After explosion of over ten oil trucks affiliated to “Al-Qaterji” company in Homs | Ministry of Internal Trade raises petrol price
The Syrian regime’s Ministry of Internal Trade and Consumer Protection has set the new prices of petrol, which will be applied starting from tomorrow, and they are as follows:
Premium subsidized petrol: 475 SYL per litre.
Premium non-subsidized petrol: 675 SYL per litre.
Octane 95: 1,300 SYL per litre.
This development comes in the wake of the explosion of several oil trucks in Homs city, as SOHR sources have confirmed that the number of oil trucks affiliated to “Al-Qaterji” company which exploded near a reservoir in front of the Syria Gas Company (SGC) in Homs exceeded ten. The explosions led to outbreak of fires and caused substantial material damage.
It is worth noting that Al-Qaterji company transport crud oil from SDF-held areas to regime-controlled areas. The company’s oil trucks usually take roads pass through the Syrian desert where they are sometimes attacked by ISIS cells.
On January 10, the regime’s Ministry of Oil and Mineral Resources issued a decision, on the previous day, reducing the amount of the citizens’ fuel allocations. The regime justified the decision by the scarcity of oil resources in the country in the light of the international sanctions.
The Ministry decided to temporarily reduce the oil allocations distributed to the provinces, by 17% for petrol and 24% for gasoline.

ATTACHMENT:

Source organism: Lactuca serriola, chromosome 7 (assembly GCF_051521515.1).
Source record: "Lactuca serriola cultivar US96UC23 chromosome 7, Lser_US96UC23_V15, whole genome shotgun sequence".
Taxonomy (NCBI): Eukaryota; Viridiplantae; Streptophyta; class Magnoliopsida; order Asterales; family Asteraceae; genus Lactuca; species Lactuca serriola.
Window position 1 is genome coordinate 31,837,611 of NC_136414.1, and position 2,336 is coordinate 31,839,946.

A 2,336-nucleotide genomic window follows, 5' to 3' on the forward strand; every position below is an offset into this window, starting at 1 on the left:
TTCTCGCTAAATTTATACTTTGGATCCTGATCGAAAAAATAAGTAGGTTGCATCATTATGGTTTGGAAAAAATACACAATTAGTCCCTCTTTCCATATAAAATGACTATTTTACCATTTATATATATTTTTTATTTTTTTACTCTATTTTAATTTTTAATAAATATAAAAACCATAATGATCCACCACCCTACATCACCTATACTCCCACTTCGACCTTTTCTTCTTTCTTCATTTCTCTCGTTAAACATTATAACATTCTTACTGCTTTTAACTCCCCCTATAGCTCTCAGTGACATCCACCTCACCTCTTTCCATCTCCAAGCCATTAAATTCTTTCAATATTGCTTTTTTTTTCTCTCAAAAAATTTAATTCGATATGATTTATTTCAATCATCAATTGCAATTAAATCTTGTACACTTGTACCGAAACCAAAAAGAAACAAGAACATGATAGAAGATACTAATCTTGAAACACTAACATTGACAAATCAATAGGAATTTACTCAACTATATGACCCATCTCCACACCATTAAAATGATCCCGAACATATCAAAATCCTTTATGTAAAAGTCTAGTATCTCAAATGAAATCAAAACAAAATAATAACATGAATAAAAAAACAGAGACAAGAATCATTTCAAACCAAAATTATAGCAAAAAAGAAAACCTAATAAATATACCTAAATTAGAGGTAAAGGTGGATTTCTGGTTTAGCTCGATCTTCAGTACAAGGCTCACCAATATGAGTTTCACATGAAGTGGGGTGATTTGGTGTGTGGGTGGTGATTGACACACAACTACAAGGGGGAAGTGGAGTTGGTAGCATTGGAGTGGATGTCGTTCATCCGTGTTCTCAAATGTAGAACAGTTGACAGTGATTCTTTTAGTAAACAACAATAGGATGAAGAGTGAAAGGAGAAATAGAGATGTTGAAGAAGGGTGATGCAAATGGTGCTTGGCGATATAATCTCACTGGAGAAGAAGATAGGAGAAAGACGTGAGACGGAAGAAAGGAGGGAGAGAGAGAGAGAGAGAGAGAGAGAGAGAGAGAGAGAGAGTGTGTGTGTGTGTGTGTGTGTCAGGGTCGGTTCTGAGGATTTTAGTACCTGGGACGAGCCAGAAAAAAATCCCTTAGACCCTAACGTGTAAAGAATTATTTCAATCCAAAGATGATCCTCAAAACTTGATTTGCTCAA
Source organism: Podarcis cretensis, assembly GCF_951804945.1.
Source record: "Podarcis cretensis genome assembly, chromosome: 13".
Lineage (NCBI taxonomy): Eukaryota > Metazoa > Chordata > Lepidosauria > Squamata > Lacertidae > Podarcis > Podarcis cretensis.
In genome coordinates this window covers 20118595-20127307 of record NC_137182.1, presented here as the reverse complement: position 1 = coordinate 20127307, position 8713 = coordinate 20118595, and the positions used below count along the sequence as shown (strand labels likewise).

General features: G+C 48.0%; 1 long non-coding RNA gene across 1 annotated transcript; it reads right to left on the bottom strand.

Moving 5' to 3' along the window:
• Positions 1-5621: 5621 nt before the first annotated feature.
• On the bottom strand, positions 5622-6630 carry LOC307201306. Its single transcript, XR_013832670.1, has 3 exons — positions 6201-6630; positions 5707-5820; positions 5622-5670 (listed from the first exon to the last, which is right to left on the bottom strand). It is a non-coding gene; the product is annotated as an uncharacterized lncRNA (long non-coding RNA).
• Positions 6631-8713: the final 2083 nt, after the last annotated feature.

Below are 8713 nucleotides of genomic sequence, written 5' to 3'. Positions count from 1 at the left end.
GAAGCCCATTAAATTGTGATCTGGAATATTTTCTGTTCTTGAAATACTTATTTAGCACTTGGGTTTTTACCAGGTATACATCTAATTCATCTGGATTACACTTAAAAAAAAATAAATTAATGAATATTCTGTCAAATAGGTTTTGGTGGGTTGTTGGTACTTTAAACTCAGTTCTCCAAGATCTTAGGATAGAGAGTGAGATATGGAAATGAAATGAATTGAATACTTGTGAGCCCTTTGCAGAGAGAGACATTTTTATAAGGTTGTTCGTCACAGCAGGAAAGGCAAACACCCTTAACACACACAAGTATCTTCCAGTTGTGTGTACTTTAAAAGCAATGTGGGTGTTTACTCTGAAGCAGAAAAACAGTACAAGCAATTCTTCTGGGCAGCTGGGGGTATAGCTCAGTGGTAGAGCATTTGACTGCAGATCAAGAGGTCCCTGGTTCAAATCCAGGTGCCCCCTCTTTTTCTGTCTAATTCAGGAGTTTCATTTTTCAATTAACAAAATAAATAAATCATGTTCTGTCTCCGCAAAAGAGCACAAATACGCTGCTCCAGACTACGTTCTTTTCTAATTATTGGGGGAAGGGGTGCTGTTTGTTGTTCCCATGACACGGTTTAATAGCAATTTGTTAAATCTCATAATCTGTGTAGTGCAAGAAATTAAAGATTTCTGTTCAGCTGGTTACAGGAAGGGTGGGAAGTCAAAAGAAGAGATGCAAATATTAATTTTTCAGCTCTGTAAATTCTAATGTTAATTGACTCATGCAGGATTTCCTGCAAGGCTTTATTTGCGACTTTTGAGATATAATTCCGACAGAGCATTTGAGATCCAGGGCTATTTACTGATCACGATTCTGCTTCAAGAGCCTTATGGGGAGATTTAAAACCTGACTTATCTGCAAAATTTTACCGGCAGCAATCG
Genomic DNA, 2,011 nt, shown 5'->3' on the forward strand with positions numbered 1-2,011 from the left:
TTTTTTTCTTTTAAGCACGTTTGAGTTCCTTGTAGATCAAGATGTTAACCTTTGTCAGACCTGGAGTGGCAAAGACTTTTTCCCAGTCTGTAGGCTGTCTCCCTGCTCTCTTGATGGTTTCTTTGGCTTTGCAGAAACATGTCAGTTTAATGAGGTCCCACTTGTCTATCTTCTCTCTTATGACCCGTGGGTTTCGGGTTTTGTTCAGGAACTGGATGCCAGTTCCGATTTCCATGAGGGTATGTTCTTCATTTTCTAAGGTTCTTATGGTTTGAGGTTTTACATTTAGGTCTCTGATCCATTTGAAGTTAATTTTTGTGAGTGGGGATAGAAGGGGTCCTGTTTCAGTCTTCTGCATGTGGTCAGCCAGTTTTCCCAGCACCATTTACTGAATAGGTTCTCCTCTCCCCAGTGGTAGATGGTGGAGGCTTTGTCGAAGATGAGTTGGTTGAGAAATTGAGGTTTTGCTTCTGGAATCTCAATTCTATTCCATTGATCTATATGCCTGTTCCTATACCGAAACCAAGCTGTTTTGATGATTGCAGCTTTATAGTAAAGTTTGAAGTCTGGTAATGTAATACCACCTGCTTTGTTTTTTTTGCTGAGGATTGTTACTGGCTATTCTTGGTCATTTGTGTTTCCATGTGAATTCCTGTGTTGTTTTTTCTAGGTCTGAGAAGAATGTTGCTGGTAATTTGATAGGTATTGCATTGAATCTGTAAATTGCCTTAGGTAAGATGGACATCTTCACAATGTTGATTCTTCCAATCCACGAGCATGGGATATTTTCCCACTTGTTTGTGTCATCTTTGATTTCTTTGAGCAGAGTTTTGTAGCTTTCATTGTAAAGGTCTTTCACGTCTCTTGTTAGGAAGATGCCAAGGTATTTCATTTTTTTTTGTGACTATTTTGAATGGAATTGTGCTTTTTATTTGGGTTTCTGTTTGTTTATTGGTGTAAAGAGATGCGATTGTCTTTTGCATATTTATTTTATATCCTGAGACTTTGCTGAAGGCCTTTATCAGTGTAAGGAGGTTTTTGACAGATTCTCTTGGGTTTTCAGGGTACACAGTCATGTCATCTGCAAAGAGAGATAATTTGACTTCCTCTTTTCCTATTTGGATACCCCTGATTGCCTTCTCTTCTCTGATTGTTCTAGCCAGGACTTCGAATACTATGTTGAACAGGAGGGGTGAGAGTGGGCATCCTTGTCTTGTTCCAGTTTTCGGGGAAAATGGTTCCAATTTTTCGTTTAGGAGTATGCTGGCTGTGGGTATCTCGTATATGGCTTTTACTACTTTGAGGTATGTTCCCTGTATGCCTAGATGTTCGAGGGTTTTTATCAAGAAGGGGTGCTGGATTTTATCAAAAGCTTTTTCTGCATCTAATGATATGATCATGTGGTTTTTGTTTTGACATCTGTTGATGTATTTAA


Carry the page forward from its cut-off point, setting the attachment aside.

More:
In this context, the phenomenon of selling fuel on the black market emerged, where fuel was available at triple the price, as one litre of gasoline is sold for about 2,000 pounds while a litre of diesel is sold for about 1,500 Syrian pounds.
On December 10, SOHR activists monitored a fire in the petrol upgrading unit in Banyas refinery in Tarus province, which caused substantial damage.
It is worth noting that widespread popular discontent prevailed throughout regime-controlled areas over the fuel crisis, as SOHR reported a few days ago that the Syrian regime-held areas across Syrian provinces were experiencing a growing fuel crisis, with the regime’s inability to meet the civilians’ need of fuel, and the spread of corruption in the regime’s institutions responsible for distributing fuel.
The Syrian Observatory for Human Rights monitored long lines of vehicles at petrol stations in Damascus, Tartus, Aleppo and Latakia, where hundreds of cars were forced to queue for long hours to fill up with fuel.